And, I think, they find her acceptably “real,” because Palin’s not intimidating, and makes it clear that she’s subordinate to a great man.
That’s the worst thing a woman can be in this world, isn’t it? Intimidating, which appears to be synonymous with competent. It’s the kiss of death, personally and politically.

But shouldn’t a woman who is prepared to be commander in chief be intimidating? Because of the intelligence, experience, talent and drive that got her there? If she isn’t, at least on some level, off-putting, if her presence inspires national commentary on breast-pumping and babysitting rather than health care reform and social security, then something is seriously wrong. If she doesn’t elicit at least some degree of awe, then something is missing.

One of the worst poisons of the American political climate right now, the thing that time and again in recent years has led us to disaster, is the need people feel for leaders they can “relate” to. This need isn’t limited to women; it brought us after all, two terms of George W. Bush. And it isn’t new; Americans have always needed to feel that their leaders were, on some level, people like them.

But in the past, it was possible to fill that need through empathetic connection. Few Depression-era voters could “relate” to Franklin Roosevelt’s patrician background, notes historian Doris Kearns Goodwin. “It was his ability to connect to them that made them feel they could connect to him,” she told me in a phone interview.

The age of television, Goodwin believes, has made the demand for connection more immediate and intense. But never before George W. Bush did it quite reach the beer-drinking level of familiarity. “Now it’s all about being able to see your life story in the candidate, rather than the candidate, with empathy, being able to relate to you.”

There’s a fine line between likability and demagoguery. Both thrive upon manipulation and least-common-denominator politics. These days, I fear, this need for direct mirroring — and thus this susceptibility to all sorts of low-level tripe — is particularly acute among women, who are perhaps reaching historic lows in their comfort levels with themselves and their choices.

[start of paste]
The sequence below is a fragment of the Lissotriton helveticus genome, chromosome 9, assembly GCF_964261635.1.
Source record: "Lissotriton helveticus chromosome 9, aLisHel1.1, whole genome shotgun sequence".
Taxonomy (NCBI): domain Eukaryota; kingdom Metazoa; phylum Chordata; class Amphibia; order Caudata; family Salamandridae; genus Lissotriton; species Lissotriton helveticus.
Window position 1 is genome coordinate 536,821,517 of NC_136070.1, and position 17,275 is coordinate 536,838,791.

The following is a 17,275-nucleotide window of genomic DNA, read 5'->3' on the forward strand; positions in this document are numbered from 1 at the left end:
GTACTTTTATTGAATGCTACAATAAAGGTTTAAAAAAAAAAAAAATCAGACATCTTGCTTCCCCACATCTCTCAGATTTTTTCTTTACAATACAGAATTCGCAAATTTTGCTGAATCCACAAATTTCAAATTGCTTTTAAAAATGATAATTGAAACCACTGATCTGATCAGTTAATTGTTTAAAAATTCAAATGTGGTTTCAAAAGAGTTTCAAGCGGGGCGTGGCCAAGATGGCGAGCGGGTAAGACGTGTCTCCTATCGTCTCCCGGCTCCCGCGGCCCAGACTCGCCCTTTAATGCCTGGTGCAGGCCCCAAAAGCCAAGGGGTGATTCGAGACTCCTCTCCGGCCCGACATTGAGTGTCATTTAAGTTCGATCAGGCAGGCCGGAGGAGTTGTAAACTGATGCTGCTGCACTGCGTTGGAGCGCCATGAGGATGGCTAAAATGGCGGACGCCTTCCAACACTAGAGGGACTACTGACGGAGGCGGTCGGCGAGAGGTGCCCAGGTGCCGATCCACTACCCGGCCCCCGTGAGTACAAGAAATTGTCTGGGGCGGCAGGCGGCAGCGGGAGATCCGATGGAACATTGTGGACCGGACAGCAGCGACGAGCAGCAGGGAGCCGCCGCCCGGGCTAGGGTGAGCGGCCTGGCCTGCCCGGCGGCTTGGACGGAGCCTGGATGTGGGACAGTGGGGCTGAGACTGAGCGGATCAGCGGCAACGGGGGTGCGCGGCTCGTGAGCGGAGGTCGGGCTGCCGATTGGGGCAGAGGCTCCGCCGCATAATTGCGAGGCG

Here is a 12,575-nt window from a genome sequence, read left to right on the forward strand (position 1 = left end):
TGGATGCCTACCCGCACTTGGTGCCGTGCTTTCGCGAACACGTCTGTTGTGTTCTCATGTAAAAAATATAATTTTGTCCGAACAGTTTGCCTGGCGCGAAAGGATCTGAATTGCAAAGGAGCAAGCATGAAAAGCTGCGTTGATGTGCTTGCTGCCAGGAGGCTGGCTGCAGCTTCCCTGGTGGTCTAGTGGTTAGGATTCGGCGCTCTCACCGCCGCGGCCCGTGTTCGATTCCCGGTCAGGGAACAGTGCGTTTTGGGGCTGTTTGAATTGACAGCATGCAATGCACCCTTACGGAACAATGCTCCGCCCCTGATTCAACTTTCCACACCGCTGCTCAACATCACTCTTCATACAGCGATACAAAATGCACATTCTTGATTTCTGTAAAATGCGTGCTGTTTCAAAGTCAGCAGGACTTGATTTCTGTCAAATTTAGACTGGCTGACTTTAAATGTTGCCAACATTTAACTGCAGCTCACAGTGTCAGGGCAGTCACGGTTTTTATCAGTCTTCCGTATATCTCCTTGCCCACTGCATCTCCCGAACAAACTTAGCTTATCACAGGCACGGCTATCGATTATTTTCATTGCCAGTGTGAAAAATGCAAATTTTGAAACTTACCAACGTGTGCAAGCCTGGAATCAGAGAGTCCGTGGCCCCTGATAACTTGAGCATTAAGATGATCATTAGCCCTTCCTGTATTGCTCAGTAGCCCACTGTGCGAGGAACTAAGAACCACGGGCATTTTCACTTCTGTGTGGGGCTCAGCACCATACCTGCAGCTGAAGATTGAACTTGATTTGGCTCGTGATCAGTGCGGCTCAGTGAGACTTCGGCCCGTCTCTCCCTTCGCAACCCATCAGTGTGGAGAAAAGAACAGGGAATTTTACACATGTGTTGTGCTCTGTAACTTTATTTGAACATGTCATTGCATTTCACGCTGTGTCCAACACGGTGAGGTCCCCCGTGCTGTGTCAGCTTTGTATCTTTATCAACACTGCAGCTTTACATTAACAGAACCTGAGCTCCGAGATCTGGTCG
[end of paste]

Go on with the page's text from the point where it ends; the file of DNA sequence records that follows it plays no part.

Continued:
Just look at how quickly the reaction to Palin devolved into what The Times this week called the ( “Mommy Wars: Special Campaign Edition.” Much of the talk about Palin (like the emoting about Hillary Clinton before her) ultimately came down to this: is she like me or not like me? If she’s not like me, can I like her? And what kind of child care does she have?

“This election is not about issues,” Rick Davis, John McCain’s campaign manager said this week. “This election is about a composite view of what people take away from these candidates.” That’s a scary thought. For the takeaway is so often base, a reflection more of people’s fears and insecurities than of our hopes and dreams.

We’re not likely to get a worthy female president anytime soon.


Thanks Judith.

Just my opinion folks, and you know what is said about those…


Lea Gilmore – Sarah Palin Speaks

Sarah Palin speaks. Lets give it to her, she was phenomenal. Her presentation, her engagement, her fiery delivery wowed the Republican base, and a new conservative mega-star was born.

As the loudspeakers played the Sly Stone dance maker “I’m Everyday People,” there was a moment of irony for me. Because unlike the Democratic convention, I didn’t see the rainbow of “everyday” people I know. I saw an overwhelming white audience, oh yes they did find some black Conservatives and Latino delegates to be within camera shot.

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Palin’s speech vehemently energized the Republican base. But will the searing attacks on Obama and so-called liberal ideals speak to Independents? That being said, her role has clearly been defined as the “attack dog.” Joe Biden will have to step lightly when “attacking” back given the obvious dynamics, a fact that I am sure was taken into consideration during the vetting process that produced this unlikely nominee – a 72 year old heartbeat away from being the next leader of the free world.

Palin hit this speech out of the proverbial ball park.

It looks like it is time for Hillary to practice the glowing support she gave Senator Obama last week. By passionately speaking out now, Hillary can end the comparisons and stop the McCain camp in it’s tracks for going after her “18 million supporters.” Silence from her will just be giving permission that those oh so important voters are fair game. Hillary can make it known that just because two powerful, dynamic politicians share the same internal plumbing, women are not interchangeable and to believe so is an insult to us all.

Back to the speech…

Going for Obama and those who have questioned her small town experience Palin stated, "Since our opponents in this presidential election seem to look down on that experience, let me explain to them what the job involves. I guess a small-town mayor is sort of like a ‘community organizer,’ except that you have actual responsibilities." Ouch.

Palin delivered a populist message, referring often to her young family. She also touched on the theme of the day – Reform. "Here’s how I look at the choice Americans face in this election," Palin said. "In politics, there are some candidates who use change to promote their careers. And then there are those, like John McCain, who use their careers to promote change."

With her family sitting in the audience, thousands of cameras focused on her 17 year old daughter Bristol and her fiance’, and now with the world focused on Palin, we are being thrown into a campaign of ‘your style versus my style’. I would much rather it be ‘your ideals versus mine’.